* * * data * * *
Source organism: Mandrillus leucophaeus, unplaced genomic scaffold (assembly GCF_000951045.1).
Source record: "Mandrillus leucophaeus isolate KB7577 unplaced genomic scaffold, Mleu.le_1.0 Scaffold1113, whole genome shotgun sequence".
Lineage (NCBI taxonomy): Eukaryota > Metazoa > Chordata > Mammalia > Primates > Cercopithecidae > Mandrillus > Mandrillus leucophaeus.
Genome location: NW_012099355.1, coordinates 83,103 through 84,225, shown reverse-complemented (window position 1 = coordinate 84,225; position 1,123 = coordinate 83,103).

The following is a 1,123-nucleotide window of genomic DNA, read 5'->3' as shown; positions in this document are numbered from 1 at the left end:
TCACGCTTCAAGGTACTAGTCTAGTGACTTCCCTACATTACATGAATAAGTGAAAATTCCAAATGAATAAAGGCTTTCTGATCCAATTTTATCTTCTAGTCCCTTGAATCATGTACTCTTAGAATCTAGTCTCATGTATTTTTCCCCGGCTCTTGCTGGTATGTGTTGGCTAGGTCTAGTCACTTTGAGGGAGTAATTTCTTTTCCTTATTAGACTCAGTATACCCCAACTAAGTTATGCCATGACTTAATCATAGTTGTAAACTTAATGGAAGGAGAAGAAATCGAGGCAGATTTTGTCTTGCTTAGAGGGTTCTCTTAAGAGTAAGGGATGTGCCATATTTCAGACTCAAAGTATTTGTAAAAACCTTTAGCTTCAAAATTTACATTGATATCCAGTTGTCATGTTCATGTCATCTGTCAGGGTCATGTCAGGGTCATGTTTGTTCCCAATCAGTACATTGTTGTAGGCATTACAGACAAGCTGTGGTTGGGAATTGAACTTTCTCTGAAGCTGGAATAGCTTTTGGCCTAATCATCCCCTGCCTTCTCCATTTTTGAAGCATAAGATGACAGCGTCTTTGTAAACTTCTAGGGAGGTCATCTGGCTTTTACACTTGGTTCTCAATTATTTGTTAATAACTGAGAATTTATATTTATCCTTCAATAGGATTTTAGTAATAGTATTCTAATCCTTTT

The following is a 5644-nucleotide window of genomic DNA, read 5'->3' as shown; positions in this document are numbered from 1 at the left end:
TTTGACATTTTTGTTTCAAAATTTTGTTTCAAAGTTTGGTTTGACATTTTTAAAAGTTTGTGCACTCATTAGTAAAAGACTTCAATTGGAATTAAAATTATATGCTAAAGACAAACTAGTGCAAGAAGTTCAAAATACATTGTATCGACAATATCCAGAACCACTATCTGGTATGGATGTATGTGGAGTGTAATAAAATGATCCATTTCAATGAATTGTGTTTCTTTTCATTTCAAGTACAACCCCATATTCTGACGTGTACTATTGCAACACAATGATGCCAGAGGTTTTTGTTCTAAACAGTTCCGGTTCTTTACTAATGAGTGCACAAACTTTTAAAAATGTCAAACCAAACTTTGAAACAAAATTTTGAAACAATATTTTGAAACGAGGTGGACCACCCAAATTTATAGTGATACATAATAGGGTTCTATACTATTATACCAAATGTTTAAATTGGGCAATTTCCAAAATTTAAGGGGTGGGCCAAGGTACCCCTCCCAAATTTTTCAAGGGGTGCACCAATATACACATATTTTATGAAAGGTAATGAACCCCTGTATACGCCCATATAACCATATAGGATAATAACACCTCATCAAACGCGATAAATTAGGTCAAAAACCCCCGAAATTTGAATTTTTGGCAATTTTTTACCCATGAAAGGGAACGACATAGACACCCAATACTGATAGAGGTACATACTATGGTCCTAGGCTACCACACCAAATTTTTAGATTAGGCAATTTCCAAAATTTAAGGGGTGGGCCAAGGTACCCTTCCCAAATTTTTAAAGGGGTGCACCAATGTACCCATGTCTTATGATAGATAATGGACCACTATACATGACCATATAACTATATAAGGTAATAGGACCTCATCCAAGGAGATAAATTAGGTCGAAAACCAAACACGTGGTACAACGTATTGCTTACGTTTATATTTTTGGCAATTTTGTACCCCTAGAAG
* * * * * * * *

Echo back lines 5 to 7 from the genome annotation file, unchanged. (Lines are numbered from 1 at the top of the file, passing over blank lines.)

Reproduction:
The following is a 1,123-nucleotide window of genomic DNA, read 5'->3' as shown; positions in this document are numbered from 1 at the left end:
TCACGCTTCAAGGTACTAGTCTAGTGACTTCCCTACATTACATGAATAAGTGAAAATTCCAAATGAATAAAGGCTTTCTGATCCAATTTTATCTTCTAGTCCCTTGAATCATGTACTCTTAGAATCTAGTCTCATGTATTTTTCCCCGGCTCTTGCTGGTATGTGTTGGCTAGGTCTAGTCACTTTGAGGGAGTAATTTCTTTTCCTTATTAGACTCAGTATACCCCAACTAAGTTATGCCATGACTTAATCATAGTTGTAAACTTAATGGAAGGAGAAGAAATCGAGGCAGATTTTGTCTTGCTTAGAGGGTTCTCTTAAGAGTAAGGGATGTGCCATATTTCAGACTCAAAGTATTTGTAAAAACCTTTAGCTTCAAAATTTACATTGATATCCAGTTGTCATGTTCATGTCATCTGTCAGGGTCATGTCAGGGTCATGTTTGTTCCCAATCAGTACATTGTTGTAGGCATTACAGACAAGCTGTGGTTGGGAATTGAACTTTCTCTGAAGCTGGAATAGCTTTTGGCCTAATCATCCCCTGCCTTCTCCATTTTTGAAGCATAAGATGACAGCGTCTTTGTAAACTTCTAGGGAGGTCATCTGGCTTTTACACTTGGTTCTCAATTATTTGTTAATAACTGAGAATTTATATTTATCCTTCAATAGGATTTTAGTAATAGTATTCTAATCCTTTT

The following is a 5644-nucleotide window of genomic DNA, read 5'->3' as shown; positions in this document are numbered from 1 at the left end: